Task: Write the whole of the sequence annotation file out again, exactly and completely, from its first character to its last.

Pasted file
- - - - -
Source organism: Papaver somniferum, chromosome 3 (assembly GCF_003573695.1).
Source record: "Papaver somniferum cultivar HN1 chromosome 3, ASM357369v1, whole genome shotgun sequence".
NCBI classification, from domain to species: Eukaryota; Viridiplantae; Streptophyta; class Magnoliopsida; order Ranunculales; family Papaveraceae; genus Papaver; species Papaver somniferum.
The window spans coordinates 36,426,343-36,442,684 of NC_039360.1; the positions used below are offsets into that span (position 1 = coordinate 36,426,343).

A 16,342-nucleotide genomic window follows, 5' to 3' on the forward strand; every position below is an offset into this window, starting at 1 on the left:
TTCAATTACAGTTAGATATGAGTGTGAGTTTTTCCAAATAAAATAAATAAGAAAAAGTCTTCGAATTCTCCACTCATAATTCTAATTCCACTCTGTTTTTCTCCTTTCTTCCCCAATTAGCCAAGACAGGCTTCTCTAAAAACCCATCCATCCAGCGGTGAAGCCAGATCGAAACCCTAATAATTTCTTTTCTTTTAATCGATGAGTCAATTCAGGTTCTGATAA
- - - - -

Source organism: Papaver somniferum, chromosome 3 (assembly GCF_003573695.1).
Source record: "Papaver somniferum cultivar HN1 chromosome 3, ASM357369v1, whole genome shotgun sequence".
NCBI classification, from domain to species: Eukaryota; Viridiplantae; Streptophyta; class Magnoliopsida; order Ranunculales; family Papaveraceae; genus Papaver; species Papaver somniferum.
The window spans coordinates 36,426,343-36,442,684 of NC_039360.1; the positions used below are offsets into that span (position 1 = coordinate 36,426,343).

A 16,342-nucleotide genomic window follows, 5' to 3' on the forward strand; every position below is an offset into this window, starting at 1 on the left:
TTCAATTACAGTTAGATATGAGTGTGAGTTTTTCCAAATAAAATAAATAAGAAAAAGTCTTCGAATTCTCCACTCATAATTCTAATTCCACTCTGTTTTTCTCCTTTCTTCCCCAATTAGCCAAGACAGGCTTCTCTAAAAACCCATCCATCCAGCGGTGAAGCCAGATCGAAACCCTAATAATTTCTTTTCTTTTAATCGATGAGTCAATTCAGGTTCTGATAA